In May, New York City Center concluded its 10th season of Encores! with NO STRINGS, the 1962 musical featu ring both music and lyics by a post Hammerstein Richard Rodgers...This concert presentation marked the musical's first major New York appearance since its original Broadway run 40 years before, prompting a few thoughts and observations from R&H President Ted Chapin, who has been the Chair of the Encores! Advisory Committee since its inception.
NO STRINGS was on the Encores! list almost from the start in 1994. It is one of those shows along with ALLEGRO that seemed to fit the general understanding of what Encores! was all about, even before the format was established. It was a show that had somehow receded, celebrated in its day but overlooked in the years since its original production. And when Vanessa Williams played the lead role in ST. LOUIS WOMAN, at Encores! in 1998, everyone thought she would be perfect for the NO STRINGS role originally written for Diahann Carroll. She thought so too, but despite two years worth of scheduling attempts, when NO STRINGS was finally presented in May, 2003, she was unable to participate.
Now that may not seem like such a big deal, and Maya Days, who was hired to play the role, was a major discovery to us all. But somehow it is fitting for NO STRINGS, a show that never quite did anything easily.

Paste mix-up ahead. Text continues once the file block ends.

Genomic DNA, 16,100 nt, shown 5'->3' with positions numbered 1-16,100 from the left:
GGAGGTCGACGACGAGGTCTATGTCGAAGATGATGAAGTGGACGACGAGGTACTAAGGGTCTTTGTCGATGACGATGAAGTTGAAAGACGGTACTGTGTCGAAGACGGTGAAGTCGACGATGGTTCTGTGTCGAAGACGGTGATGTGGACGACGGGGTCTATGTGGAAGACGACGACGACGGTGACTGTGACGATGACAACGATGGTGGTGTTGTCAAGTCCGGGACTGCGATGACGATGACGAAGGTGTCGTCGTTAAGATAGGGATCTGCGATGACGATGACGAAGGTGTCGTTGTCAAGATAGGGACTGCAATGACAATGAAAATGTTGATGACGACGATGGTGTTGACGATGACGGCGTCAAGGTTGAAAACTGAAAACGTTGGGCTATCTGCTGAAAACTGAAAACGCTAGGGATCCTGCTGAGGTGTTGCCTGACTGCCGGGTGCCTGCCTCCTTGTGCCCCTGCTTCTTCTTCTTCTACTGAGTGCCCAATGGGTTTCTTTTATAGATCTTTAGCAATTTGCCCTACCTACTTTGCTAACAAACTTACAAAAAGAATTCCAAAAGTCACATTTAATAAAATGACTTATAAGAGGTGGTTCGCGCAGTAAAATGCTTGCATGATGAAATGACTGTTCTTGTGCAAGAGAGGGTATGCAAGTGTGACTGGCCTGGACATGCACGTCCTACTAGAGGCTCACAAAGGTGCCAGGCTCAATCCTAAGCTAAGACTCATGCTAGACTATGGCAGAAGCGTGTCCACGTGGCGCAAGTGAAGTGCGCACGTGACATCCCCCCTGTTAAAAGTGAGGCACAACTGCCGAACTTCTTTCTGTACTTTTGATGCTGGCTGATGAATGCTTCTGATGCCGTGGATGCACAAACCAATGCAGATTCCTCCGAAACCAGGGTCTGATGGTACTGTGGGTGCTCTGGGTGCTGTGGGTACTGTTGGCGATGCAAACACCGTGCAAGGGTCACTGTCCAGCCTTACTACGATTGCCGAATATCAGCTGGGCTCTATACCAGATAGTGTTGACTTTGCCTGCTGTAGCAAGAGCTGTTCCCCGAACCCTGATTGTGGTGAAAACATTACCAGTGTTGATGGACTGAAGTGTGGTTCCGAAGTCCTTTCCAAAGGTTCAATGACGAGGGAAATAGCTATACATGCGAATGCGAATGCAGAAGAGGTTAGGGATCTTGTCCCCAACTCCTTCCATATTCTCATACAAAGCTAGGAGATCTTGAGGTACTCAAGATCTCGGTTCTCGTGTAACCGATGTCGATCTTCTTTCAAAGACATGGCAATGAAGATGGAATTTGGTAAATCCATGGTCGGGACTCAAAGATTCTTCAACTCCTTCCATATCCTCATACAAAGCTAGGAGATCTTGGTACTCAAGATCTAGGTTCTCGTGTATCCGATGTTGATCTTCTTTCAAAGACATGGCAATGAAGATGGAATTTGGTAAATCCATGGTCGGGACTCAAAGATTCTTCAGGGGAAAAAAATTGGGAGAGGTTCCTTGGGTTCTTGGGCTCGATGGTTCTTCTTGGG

The history books tell a neat and tidy story about NO STRINGS: following the death of Oscar Strings Hammerstein II, Richard Rodgers decided to write his own lyrics for his next musical. (See sidebar) He saw Diahann Carroll on a TV talk sho was captivated by her chic appearance and demeanoc and came up with the idea of creating a modem musical with a beautiful central character a fashion model who was black He took on collaborators, wrote the show produced it, and it was successful. It even won several Tony Awards.
But the more you dig into the history of NO STRINGS, the more fascinating the story becomes. Yes, Richard Rodgers wrote his own lyrics for the first time in his career at least it was the first time he took credit for it, since he had helped some collaborators throughout his career Interesting that his first official lyric for the show could well have been a statement of hope for his own future as well: The sweetest sounds Ill ever heai are still inside my head. One of the score's final lyrics may be making a subliminal reference to the devastation he must have felt losing Oscar Hammerstein a couple of years before A perfect package with no strings at all. Two years earlier, of course, Rodgers had set a Hammerstein lyric dealing quite differently with packages and strings: brown paper packages tied up with strings. But perhaps the new package in Rodgers life was more complicated, perhaps more complicated than even he could admit (Mary Rodgers was asked what she felt about her father doing his own lyrics, and she replied: I didnt think it was any big deal. As far as I was concerned, he could do anything!)